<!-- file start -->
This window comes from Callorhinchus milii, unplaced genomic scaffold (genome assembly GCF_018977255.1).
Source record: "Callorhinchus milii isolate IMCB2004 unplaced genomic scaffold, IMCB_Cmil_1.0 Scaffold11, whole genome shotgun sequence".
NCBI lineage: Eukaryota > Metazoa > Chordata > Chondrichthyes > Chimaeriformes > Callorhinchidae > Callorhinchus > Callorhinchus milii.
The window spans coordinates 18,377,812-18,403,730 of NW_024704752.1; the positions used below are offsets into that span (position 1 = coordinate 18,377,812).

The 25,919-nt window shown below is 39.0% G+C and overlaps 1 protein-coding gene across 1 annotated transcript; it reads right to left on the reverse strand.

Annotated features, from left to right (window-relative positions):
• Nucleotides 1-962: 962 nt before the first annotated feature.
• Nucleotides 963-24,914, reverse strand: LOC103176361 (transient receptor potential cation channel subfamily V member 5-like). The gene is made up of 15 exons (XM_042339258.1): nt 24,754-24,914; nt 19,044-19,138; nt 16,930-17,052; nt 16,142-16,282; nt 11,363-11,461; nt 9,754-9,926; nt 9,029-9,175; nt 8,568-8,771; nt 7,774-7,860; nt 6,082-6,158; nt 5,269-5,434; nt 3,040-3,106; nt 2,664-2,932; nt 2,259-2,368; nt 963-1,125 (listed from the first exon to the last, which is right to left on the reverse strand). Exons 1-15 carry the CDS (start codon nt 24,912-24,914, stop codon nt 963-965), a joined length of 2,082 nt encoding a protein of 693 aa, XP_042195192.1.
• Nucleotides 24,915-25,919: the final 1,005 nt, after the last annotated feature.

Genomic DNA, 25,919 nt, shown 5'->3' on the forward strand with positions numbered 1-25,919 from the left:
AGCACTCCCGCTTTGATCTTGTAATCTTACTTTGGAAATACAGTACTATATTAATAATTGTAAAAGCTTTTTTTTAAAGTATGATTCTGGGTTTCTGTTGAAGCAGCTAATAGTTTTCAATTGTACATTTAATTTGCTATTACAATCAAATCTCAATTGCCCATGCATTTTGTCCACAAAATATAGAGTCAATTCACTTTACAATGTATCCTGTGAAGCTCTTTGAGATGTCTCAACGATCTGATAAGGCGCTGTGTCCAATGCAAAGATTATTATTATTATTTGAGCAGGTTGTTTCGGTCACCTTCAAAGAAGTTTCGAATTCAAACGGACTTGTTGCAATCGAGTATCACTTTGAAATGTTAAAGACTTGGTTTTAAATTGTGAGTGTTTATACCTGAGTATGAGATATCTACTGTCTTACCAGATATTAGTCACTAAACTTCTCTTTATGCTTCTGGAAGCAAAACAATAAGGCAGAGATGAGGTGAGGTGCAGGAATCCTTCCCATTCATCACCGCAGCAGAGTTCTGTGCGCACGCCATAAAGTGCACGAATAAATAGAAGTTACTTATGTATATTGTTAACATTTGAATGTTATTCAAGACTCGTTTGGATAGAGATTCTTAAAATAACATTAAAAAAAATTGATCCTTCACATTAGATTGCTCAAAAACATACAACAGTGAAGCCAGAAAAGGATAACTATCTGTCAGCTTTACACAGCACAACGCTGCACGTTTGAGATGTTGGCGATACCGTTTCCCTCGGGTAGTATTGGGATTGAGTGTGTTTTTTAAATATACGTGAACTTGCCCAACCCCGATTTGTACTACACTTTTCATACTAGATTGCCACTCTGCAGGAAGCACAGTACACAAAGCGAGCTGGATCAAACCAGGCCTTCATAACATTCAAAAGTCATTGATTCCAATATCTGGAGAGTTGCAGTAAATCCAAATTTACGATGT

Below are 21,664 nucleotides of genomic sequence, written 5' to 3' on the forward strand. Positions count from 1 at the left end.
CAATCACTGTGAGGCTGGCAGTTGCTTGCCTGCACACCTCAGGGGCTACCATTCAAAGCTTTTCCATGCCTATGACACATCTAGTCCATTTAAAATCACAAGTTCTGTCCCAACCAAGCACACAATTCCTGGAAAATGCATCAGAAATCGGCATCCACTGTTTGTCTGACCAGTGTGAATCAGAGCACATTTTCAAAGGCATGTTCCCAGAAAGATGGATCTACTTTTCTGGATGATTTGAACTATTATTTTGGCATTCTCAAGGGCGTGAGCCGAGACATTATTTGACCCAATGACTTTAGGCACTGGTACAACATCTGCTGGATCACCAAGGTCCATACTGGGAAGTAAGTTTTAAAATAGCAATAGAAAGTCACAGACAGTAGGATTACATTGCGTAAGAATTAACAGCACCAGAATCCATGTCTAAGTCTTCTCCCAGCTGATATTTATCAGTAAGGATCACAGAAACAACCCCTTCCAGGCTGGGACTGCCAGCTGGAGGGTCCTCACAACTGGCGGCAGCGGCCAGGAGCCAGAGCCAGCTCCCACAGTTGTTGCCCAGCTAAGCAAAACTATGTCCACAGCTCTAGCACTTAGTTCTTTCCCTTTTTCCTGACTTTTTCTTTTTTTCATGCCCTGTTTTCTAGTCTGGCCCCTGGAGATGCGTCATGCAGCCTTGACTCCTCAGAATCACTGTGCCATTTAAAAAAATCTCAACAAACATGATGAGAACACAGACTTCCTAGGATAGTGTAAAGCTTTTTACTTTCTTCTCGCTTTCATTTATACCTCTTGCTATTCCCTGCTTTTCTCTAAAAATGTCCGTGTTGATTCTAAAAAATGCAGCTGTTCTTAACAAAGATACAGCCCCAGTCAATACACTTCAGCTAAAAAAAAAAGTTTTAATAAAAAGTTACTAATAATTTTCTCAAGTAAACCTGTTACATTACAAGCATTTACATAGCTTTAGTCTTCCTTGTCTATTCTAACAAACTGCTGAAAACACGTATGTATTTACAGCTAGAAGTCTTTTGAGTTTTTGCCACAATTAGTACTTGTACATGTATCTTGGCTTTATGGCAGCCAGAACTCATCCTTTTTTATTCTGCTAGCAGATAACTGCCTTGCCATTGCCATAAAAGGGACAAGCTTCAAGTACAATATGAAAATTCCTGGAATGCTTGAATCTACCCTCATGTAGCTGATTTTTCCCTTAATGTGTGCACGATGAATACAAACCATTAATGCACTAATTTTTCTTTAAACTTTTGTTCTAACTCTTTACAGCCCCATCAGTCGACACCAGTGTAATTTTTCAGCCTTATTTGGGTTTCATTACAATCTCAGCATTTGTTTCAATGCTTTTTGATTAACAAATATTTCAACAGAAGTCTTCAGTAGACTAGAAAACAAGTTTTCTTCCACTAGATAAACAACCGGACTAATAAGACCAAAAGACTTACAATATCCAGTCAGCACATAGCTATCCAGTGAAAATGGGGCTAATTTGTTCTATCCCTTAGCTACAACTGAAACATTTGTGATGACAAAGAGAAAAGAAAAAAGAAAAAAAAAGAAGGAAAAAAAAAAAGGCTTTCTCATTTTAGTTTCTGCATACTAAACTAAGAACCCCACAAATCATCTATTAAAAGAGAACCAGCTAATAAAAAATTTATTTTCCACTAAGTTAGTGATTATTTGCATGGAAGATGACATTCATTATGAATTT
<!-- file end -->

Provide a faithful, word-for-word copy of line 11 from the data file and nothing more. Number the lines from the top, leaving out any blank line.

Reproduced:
AGCACTCCCGCTTTGATCTTGTAATCTTACTTTGGAAATACAGTACTATATTAATAATTGTAAAAGCTTTTTTTTAAAGTATGATTCTGGGTTTCTGTTGAAGCAGCTAATAGTTTTCAATTGTACATTTAATTTGCTATTACAATCAAATCTCAATTGCCCATGCATTTTGTCCACAAAATATAGAGTCAATTCACTTTACAATGTATCCTGTGAAGCTCTTTGAGATGTCTCAACGATCTGATAAGGCGCTGTGTCCAATGCAAAGATTATTATTATTATTTGAGCAGGTTGTTTCGGTCACCTTCAAAGAAGTTTCGAATTCAAACGGACTTGTTGCAATCGAGTATCACTTTGAAATGTTAAAGACTTGGTTTTAAATTGTGAGTGTTTATACCTGAGTATGAGATATCTACTGTCTTACCAGATATTAGTCACTAAACTTCTCTTTATGCTTCTGGAAGCAAAACAATAAGGCAGAGATGAGGTGAGGTGCAGGAATCCTTCCCATTCATCACCGCAGCAGAGTTCTGTGCGCACGCCATAAAGTGCACGAATAAATAGAAGTTACTTATGTATATTGTTAACATTTGAATGTTATTCAAGACTCGTTTGGATAGAGATTCTTAAAATAACATTAAAAAAAATTGATCCTTCACATTAGATTGCTCAAAAACATACAACAGTGAAGCCAGAAAAGGATAACTATCTGTCAGCTTTACACAGCACAACGCTGCACGTTTGAGATGTTGGCGATACCGTTTCCCTCGGGTAGTATTGGGATTGAGTGTGTTTTTTAAATATACGTGAACTTGCCCAACCCCGATTTGTACTACACTTTTCATACTAGATTGCCACTCTGCAGGAAGCACAGTACACAAAGCGAGCTGGATCAAACCAGGCCTTCATAACATTCAAAAGTCATTGATTCCAATATCTGGAGAGTTGCAGTAAATCCAAATTTACGATGT